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I have difficulty finding an effective technique to make beautiful and realistic trees in Photoshop, especially without spending way too much time it.
Any tutorial, tips, techniques or thoughts on making trees close-up or at a distance is much appreciated. Do you paste in tree cut-outs? Do you paint them with clever brushes? Both?
Edit: Here is an example of a forest I find very well made: http://www.flashcoo.com/cartoon/Fant..._theron_03.jpg
Attached: Example of my rather unsuccessful attempt at a forest, which took a long time but neither looks too real nor aesthetically pleasing. This post is not intended for critique/feedback on the image, just for tips on how to make a forest.
Last edited by PaleBluePixel; January 15th, 2012 at 10:50 AM. Reason: Link added
Block it in? Generally speaking, you should really only be reserving detail for the stuff up close to the viewer. Just use a nice big basic pressure-sensitive circular brush and go from there. Layer on your details as you go to shape the formless blob into a tree.
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In your case specifically, think dabs and dashes, not lines. They don't look too bad except for those stringy light green highlights.
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Yep...best way to develop your ability is through direct observation...and the study of artists and paintings who have handled a similar subject in a way you like. Trees are really mainly about big, soft volumes and forms...at least these kinds of trees...from this vantage point.
This question of how to draw trees immediately made me think of Bob Ross. Some happy little trees.
Haha, I used to follow Ross' shows religiously as a teen and I always tried to mimic his style.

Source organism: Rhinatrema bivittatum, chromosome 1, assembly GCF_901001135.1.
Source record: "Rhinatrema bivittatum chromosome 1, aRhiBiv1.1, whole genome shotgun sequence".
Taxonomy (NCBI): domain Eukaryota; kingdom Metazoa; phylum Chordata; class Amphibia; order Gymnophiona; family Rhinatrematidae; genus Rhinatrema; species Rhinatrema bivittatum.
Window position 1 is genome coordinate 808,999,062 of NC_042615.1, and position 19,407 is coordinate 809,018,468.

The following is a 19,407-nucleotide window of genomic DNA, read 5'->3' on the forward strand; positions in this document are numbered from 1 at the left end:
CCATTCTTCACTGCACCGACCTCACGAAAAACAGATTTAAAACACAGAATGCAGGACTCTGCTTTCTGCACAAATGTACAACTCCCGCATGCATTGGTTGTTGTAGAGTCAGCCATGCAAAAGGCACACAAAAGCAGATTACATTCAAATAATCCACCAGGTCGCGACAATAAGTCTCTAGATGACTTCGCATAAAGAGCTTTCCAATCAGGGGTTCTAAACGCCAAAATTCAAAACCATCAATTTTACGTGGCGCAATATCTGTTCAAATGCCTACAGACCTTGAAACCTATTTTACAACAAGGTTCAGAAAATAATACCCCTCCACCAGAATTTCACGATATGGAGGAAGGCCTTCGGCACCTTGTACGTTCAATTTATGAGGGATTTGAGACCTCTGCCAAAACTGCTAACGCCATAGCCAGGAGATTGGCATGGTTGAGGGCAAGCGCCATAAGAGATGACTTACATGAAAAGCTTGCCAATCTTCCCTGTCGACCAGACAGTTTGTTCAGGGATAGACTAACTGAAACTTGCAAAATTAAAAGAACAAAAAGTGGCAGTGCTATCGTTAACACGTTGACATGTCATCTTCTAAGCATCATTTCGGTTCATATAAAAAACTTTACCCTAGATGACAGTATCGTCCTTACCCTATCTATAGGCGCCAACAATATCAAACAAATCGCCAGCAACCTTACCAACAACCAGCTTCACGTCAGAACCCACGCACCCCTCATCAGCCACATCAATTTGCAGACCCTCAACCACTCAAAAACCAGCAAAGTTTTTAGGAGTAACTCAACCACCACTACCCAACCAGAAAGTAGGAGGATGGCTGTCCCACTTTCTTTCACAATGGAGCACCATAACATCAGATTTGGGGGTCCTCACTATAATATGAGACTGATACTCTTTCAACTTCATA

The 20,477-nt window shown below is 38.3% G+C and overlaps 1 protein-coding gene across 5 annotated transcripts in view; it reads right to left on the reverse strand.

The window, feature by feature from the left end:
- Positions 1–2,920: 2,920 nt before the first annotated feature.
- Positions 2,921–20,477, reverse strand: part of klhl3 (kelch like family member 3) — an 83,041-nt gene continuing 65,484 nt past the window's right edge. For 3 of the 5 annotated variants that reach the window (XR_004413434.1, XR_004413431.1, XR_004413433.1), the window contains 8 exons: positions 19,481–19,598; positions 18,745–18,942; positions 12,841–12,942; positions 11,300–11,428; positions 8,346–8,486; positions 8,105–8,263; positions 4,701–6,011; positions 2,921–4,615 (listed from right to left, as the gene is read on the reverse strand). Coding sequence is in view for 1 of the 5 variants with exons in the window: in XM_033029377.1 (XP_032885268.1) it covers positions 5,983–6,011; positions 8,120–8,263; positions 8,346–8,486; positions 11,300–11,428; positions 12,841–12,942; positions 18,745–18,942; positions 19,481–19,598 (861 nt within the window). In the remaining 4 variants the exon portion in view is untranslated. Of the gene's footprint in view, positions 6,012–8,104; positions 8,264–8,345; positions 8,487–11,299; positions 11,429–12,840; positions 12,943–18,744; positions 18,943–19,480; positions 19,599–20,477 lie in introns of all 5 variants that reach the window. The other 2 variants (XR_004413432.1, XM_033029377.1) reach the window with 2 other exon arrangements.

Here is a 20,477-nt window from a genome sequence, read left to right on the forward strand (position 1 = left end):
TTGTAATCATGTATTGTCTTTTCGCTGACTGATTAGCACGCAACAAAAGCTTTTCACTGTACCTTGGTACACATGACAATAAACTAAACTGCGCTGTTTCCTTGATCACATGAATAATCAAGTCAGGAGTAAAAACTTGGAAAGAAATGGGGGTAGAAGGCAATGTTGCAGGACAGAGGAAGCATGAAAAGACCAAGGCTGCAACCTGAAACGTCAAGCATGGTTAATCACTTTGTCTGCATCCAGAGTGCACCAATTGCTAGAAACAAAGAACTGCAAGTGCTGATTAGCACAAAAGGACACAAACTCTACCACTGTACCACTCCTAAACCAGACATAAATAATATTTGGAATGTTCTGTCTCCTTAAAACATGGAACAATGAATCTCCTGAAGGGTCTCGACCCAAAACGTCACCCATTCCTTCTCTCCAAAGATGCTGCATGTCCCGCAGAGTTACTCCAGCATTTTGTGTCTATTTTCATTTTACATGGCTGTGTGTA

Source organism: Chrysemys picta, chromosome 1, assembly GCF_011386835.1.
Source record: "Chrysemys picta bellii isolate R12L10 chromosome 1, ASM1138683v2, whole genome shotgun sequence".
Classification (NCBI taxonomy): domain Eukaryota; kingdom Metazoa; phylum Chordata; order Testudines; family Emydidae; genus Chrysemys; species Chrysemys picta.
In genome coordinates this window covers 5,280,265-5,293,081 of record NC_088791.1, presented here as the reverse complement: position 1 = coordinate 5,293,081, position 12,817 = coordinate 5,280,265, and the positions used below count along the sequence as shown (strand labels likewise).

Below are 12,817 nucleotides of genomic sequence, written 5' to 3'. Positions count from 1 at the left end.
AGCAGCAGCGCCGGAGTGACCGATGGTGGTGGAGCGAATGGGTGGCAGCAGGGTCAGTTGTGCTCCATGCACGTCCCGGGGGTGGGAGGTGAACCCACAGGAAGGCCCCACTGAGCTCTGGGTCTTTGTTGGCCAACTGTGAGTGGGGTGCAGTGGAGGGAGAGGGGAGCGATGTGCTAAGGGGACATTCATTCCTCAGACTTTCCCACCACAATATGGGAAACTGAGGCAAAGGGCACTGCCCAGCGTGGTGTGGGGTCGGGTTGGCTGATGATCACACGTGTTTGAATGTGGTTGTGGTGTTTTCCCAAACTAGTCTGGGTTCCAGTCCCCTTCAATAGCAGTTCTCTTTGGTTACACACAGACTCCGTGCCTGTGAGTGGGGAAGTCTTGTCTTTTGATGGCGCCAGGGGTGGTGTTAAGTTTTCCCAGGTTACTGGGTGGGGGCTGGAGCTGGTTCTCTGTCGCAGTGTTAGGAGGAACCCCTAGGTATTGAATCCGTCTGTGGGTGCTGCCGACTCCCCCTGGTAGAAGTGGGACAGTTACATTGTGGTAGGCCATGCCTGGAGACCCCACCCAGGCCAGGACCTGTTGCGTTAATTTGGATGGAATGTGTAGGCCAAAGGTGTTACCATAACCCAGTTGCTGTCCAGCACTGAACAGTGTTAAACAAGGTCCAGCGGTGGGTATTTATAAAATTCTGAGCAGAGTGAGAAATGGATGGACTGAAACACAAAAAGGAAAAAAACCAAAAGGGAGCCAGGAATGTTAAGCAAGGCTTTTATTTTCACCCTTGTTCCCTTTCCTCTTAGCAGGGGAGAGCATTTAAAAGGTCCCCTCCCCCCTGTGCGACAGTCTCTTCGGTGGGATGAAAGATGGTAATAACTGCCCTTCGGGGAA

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Variation in coloring and type of the trees always helps too
If it's not a naturally occurring forest, but a man-cultured landscape, the plantings (trees etc) often follow specific patterns and groupings.
For architectural viz, trees are sometimes painted from scratch, sometimes images are composites in a manner similar to matte painting, sometimes it's all made in 3D... usually technique depends on a look that the client wants.
Trees, at least from a distance, are kind of a deep texture. Which means that they'll be darker in the middle where we can see into it, than they are at the edges where we just see the outermost parts of the branches. (Might be more apparent in some trees and lighting situations than others, though.)
You have to avoid lines (in deciduous trees, anyway) because leaves are not connected to one another except by branches. Each leaf is individual, so the whole is going to have a massed but disconnected texture.
Foliage is mass that is semi tranparent and grainy.
So, think of it as a form, but one you can see through a bit. Grainy masses of air.
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